"Indeed, God's word is living and effective, sharper than any two-edged sword. It penetrates and divides soul and spirit, joints and marrow; it judges the reflections and thoughts of the heart" (Hebrews 4:12).


Let us remember that the Bible is the word of God, and also that Jesus left us the Church to guard and interpret it. "He put everything in subjection beneath Christ's feet and appointed him as supreme head to the Church," said St. Paul in Ephesians 1:22. And Christ said to one of His apostles who had declared that Jesus was the Son of the living God: "Simon, son of Jonah, blessed are you, for flesh and blood did not reveal this to you, but my Father in heaven. And I say to you, you are Peter (petra-rock) and upon this rock I will build my Church, and the gates of hell (evil and error) shall not prevail against it. And I will give you the keys of the kingdom of heaven. Whatever you shall bind on earth shall be bound in heaven and whatever you shall loose on earth shall be loosed in heaven" (Matthew 16:17-20).

Properly interpreting both the Bible and the Church takes an adult Christian conscience, always formed with prudence, requiring on-going education, prayer, and communication with God, each other, and the Church.

Among the faithful who help us with this process are theologians. The earliest Christian language was Greek in which "theo" means "God," so "theologian" means those who study God, are wise about him. They reflect on the truths of the faith and reason about it. We respect them, but what they conclude is an opinion they form; many differ with others and this is good. But we must remember that their opinions are not the faith, nor are they teachers of the faith-the Bishops and the Popes are. There is a tendency today to count their opinions as necessarily true or the best. It is good to hear both sides, also.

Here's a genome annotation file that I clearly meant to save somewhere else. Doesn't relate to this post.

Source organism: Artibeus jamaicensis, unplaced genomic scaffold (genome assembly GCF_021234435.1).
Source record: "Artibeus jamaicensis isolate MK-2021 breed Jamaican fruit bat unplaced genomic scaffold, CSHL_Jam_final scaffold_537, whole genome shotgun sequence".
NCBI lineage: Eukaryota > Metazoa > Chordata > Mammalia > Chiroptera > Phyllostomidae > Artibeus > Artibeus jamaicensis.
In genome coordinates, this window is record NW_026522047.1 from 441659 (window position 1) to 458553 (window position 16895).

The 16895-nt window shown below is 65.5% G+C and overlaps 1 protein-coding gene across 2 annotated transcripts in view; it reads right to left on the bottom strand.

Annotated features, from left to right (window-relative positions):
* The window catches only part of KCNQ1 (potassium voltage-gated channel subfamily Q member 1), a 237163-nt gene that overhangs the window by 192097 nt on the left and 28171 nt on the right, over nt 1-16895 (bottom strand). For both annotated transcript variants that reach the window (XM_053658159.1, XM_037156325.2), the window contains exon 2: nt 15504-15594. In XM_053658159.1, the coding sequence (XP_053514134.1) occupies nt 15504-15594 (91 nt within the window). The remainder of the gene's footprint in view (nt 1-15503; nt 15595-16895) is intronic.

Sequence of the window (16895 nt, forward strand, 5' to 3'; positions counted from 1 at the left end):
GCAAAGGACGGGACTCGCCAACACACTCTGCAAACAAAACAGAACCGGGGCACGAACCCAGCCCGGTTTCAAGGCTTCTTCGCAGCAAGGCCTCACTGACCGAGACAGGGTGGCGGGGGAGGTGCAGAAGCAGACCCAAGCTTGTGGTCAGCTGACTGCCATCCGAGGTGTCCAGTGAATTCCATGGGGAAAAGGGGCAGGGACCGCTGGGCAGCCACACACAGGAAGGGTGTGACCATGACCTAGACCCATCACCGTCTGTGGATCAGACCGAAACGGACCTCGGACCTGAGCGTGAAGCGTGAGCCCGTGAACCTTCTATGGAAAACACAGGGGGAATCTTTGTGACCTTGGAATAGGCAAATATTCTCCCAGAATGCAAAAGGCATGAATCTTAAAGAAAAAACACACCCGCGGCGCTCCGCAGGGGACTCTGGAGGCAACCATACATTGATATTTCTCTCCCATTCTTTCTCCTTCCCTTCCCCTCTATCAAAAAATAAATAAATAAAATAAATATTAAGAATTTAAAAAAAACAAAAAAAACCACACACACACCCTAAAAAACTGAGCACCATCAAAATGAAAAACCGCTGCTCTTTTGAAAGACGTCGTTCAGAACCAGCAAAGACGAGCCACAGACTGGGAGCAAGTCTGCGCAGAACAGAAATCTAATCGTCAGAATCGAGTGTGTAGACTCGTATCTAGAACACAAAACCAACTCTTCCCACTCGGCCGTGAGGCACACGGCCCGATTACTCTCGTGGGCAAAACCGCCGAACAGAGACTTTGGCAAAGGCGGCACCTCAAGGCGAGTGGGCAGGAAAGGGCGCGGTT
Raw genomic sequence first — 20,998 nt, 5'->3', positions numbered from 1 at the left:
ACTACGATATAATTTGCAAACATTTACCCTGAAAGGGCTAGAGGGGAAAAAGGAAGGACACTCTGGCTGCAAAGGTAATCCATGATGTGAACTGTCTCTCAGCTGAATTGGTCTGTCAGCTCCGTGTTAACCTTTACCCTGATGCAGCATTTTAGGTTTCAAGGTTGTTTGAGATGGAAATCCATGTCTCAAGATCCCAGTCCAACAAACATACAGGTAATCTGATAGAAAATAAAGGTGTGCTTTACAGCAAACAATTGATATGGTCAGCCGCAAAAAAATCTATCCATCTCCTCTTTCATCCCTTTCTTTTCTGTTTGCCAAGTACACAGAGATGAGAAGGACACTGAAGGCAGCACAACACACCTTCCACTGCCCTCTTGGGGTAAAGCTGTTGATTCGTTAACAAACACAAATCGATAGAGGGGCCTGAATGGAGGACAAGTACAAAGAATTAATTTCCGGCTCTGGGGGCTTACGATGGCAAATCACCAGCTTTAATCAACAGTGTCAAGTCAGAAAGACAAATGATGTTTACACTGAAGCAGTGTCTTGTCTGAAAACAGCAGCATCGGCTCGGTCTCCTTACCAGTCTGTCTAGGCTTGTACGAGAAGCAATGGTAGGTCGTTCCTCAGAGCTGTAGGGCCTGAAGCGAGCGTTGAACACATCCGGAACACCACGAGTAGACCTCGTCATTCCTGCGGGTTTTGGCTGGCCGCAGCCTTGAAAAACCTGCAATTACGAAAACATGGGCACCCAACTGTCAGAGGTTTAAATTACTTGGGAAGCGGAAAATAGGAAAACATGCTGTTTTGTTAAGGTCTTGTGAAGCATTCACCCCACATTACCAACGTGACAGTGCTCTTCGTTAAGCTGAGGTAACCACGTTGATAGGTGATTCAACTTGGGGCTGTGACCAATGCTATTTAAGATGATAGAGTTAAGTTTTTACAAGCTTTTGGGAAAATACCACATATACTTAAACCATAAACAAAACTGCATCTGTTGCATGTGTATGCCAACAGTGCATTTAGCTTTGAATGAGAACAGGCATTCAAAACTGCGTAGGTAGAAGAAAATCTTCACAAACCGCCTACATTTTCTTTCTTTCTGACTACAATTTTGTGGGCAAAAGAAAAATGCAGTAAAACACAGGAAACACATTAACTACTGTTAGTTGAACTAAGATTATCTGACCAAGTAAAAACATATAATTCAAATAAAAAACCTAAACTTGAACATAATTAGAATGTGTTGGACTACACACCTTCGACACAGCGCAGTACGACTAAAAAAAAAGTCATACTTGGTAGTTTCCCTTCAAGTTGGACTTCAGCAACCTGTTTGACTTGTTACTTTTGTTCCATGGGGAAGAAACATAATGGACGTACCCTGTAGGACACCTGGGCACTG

The Gospel of Luke

Note: the following questions were not written by Sr. Marie Therese, but have been added for the St. Bartholomew 2005 Study. With the exception of these questions for Lesson 2, all other questions and notes have been written by Sr. Marie Therese.

Day 1:  Read and highlight a passage in these notes that especially struck you and share it with the group.

Day 2:  How would you explain the meaning of Sacred Tradition to a non-Catholic Christian friend?

Day 3:  Read the Introduction to the book of Luke in your Bible.

  1. What are key events in salvation history?

  2. Share a key event in your own personal salvation or faith story.

Day 4:  What do you know about the author of the Gospel according to Luke?

Day 5 & 6:  Skim Chapter 1 of Matthew, Mark and Luke.

  1. List some similarities and some differences in how each author begins his Gospel.

  2. What are some events that appear only in Luke?

  3. Share one passage in Luke Chapter 1 that is special to you and tell why.

  4. What are you hoping to gain by this year's Scripture Study?


Lesson 2



A. The World Situation at Jesus' Time. One Empire, the Roman, controlled the countries around the Mediterranean Sea (most of Europe), and some of Africa.

Palestine, the land of the Jewish people, extended about 150 miles long, and 30-50 miles wide. It was a country smaller than the state of Massachusetts. It was governed by Roman officials and under Roman laws, but it was also under another Law-the Law of God, coming from the revelation of Himself to Abraham and his descendants-the Israelites. This law was taught and enforced by the Sanhedrin, composed of the priests, the scholars (the scribes), and the Jewish leaders-Pharisees and Sadducees.